I have always loved history.
In fact, I loved it so much that I chose it as a third 'learning' subject for matric – and the truth was, of cause, far from the history books of South Africa in those days.
I know that there remains a gap between what is truth and what isn't, when it comes to History.
Nevertheless, the past still holds, for me, an allure, which the present, simply does not.
I have always been intensely enamoured with the Victorians, the Edwardians, the Georgians, and their Poetry and Literature. I have a penchant for those in this group of people who lived, or at least desired to live, outside the frontiers of the conventions of the day.
I day dreamed my way into some of their bohemian lives. As a young woman, I sometimes wore coloured stockings, and eventually a bob, and Victorian shawls and brooches, like some D H Lawrence heroine.
I have always allowed all sorts of characters from the past , to crowd out my reality, at will.
The truth is, I suppose, that I don't much like 2011.
Its too lonely for one thing, with the technology of the day masquerading as closeness, but in fact bringing distance of global proportions.
I long for long letters, and languid days of company and conversation. I long for the time before telephones and emails, and definitely for the time before the dreaded cellphone, which has become the intrusive soundtrack of humanity, with its beeps and buzzes and bizarre tunes.
Still, with no time machine at hand I must, it is the only way, seek solace in film and books and old maps and photographs.
Here in Knysna I've been reading books about the old life. From my wide white wooden verandah I look out at the lagoon and try and imagine it all.
The mysterious George Rex, in his day, with his misty imagined past (who really knows the truth), had this whole beautiful stretch of blue and green world as his idyllic playground. There was no other European here for a while, until the ships came sailing , braving the devastating sand bar, to tie themselves to an island, that would later be claimed by a family of blonde, Nordic Thesens.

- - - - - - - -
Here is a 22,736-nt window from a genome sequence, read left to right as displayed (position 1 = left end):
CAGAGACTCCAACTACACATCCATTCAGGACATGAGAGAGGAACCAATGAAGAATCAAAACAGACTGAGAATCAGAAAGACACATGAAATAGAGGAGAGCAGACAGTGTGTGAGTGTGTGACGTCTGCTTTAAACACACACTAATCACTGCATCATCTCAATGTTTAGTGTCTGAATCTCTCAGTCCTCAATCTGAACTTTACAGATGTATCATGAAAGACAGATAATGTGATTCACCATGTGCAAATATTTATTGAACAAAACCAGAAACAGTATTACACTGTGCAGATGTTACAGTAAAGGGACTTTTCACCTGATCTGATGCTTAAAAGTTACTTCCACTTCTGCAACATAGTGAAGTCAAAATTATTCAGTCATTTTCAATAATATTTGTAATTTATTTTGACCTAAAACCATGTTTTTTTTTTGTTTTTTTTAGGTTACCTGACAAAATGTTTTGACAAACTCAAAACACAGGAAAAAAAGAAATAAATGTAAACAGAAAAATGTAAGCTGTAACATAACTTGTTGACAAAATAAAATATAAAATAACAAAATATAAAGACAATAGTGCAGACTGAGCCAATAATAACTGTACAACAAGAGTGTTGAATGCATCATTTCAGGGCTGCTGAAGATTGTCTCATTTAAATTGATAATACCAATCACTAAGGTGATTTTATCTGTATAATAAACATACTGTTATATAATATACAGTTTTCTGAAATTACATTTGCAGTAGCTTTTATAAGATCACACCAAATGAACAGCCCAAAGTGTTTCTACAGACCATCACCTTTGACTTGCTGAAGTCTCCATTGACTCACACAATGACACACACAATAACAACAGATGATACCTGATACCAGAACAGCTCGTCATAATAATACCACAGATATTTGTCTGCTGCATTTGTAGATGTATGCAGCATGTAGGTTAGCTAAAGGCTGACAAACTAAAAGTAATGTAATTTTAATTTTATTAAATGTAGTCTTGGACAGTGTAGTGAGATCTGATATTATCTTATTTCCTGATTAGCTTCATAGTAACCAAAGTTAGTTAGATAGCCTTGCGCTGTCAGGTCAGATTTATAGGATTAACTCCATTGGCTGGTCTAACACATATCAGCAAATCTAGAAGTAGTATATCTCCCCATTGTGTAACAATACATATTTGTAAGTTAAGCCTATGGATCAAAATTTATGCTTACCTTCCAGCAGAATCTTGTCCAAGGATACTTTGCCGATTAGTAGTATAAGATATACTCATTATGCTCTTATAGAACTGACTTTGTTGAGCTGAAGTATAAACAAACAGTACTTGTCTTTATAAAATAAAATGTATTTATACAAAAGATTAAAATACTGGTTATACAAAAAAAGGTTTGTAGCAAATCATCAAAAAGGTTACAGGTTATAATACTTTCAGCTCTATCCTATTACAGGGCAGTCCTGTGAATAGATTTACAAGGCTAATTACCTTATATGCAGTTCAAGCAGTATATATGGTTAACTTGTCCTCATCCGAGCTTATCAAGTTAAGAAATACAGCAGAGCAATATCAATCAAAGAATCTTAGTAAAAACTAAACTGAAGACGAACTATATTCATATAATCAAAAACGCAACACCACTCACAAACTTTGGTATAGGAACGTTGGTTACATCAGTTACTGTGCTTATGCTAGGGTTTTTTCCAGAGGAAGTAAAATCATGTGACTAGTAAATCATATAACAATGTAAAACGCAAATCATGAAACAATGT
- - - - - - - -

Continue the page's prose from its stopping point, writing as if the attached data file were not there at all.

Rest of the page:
I do try and imagine it all – the winding road to George, through dense forests bursting with elephants, in which lived communities of forest dwellers, that hardly ever saw the sun.
Such a different world!
The approach of summer makes me long for old Africa anyway.
I dream of tents and living simply, with a river running passed our camp, and the heat crackling with cricket sounds, just beyond the tree line.
I remember the smell of canvas in the coolness of the night, and the starry sky appearing again, as if it hadn't been there all the time, in the city.
What a world there was then, for adventurous types. Sure, he came from a privileged class, but there was a window of wonder at that time, and he and his friends, just caught the end of an Africa, which was vanishing at the hands of the Colonialists.
Denys, they say, had a great love for Africa, and planes, and bohemian women. He, said Beryl Markham, invented charm and so, luckily, could indulge all three, although with loves like that, one was surely going to kill him.
It's just that the world seemed to be so much more interesting then. Maybe because so much was as yet undiscovered, in a technological sense, and the very naivety of those past heroes pushed them on.
I remember us loading our old Cruiser, with tents and boxes, and taking to the road less travelled. We used to open the windows and let the dust blow in and over us.
We left behind houses, and our normal restricted life, which by necessity held us in.
In the past, there definitely were fewer boundaries, and border posts, keeping people out, keeping people in.
The world, it seems to me, used to be a more tolerant place, for a restless spirit like mine, although the price of loneliness, intrinsic to rootlessness, no doubt still had to be paid.
For now, I'll pace the verandah.